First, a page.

It is this time of the year again; I feel the nature’s longing for spring, I feel its heart beat for spring, its open arms to welcome spring as the trees, flowers, and every living creature (on the northern hemisphere) show their excitement for the New Year and are once again filled with life, waiting to greet a new day, Norooz. I want to deeply clean our house this weekend, clean every closet, every little detail that has been neglected for a year. I want to wear new clothes, get a hair cut, learn new things, meet new people, and send letters/emails/text messages to people I have already been fortunate to know. I want to be all prepared to greet Norooz this year, to be in phase with my surroundings in welcoming Spring into our little house in Berkeley, this wonderful Iranian tradition that I can’t imagine living without.
My mother has grown “sabzeh” for everyone in my family this year (a type of plant/herb, a “haft seen” item as a part of the Norooz tradition). Every morning I wake up to see that it has grown noticeably, as if it has realized that Norooz is coming in a week and it has to grow to a decent size before Norooz enters the house. Flowers in our little yard are all prepared and full of excitement and life while quietly waiting, as if they are holding their breath, looking at each other with their shiny eyes, hiding their smile, waiting…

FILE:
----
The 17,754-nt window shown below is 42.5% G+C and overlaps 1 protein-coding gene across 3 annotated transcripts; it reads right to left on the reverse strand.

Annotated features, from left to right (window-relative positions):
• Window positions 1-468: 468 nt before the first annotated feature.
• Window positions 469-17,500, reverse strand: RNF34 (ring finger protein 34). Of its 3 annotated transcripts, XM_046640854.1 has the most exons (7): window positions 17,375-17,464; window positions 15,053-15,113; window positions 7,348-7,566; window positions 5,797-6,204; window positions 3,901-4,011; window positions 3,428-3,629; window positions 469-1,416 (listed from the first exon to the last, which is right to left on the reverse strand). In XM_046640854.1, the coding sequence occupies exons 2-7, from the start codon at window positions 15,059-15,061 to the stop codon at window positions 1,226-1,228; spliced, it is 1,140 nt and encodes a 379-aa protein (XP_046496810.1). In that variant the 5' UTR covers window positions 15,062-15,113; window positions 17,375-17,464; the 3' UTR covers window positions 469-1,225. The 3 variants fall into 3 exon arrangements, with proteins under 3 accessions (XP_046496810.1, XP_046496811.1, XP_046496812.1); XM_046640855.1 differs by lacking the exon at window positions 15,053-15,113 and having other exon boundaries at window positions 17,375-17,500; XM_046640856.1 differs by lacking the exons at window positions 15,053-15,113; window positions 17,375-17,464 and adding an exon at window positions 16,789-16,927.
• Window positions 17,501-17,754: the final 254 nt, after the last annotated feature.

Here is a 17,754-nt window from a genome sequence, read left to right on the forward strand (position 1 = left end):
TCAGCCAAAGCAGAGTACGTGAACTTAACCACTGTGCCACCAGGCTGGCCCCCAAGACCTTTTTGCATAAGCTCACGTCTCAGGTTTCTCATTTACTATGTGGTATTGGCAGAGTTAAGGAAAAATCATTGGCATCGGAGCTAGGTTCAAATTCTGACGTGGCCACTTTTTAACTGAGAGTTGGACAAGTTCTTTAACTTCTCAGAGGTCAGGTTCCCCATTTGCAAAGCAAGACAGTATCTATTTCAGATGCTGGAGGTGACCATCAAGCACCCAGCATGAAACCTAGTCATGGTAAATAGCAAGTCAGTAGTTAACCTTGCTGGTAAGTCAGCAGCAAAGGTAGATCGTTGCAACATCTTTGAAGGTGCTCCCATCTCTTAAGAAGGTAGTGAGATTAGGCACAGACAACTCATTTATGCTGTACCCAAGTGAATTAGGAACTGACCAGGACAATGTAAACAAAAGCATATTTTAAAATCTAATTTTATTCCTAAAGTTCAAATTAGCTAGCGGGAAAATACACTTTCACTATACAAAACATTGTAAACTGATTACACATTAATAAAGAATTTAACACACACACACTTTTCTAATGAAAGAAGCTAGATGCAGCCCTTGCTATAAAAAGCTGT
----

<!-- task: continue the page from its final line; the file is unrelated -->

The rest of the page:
The Iranian community in the Bay Area, California has organized a Norooz Celebration at the San Francisco City Hall on March 21st where Ballet Afsaneh is invited to perform. Here’s a summary of the dance performance (http://www.turquoisebridges.org/index2.php) that I thought you might find interesting:
“Celebrating the rebirth of nature and the renewed hopes of spring, the Opening Ceremony performance for Norooz 2008 is dedicated to the powerful goddess Anahita, the great mother goddess or Mother Nature, venerated and worshipped in many cultures and by many names, since prehistoric times.
In Persian mythology Anahita rules the waters and the fertility of the earth. Her sacred animals are the peacock and the dove. In this performance, created by Sharlyn Sawyer of Ballet Afsaneh in collaboration with music composer Mohammad Nejad and the Nejad World Music Center orchestra, the ancient icons of Anahita are portrayed, along with the folk dance of the Gilan region in present day Iran, a region known for its agricultural bounty. The celebration of Norooz marked the first day of the year in historic times. It is a celebration of our renewed hopes, the dream of a world at peace, and in harmony with nature.”
A video of Ballet Afsaneh’s performance at the City Hall last year: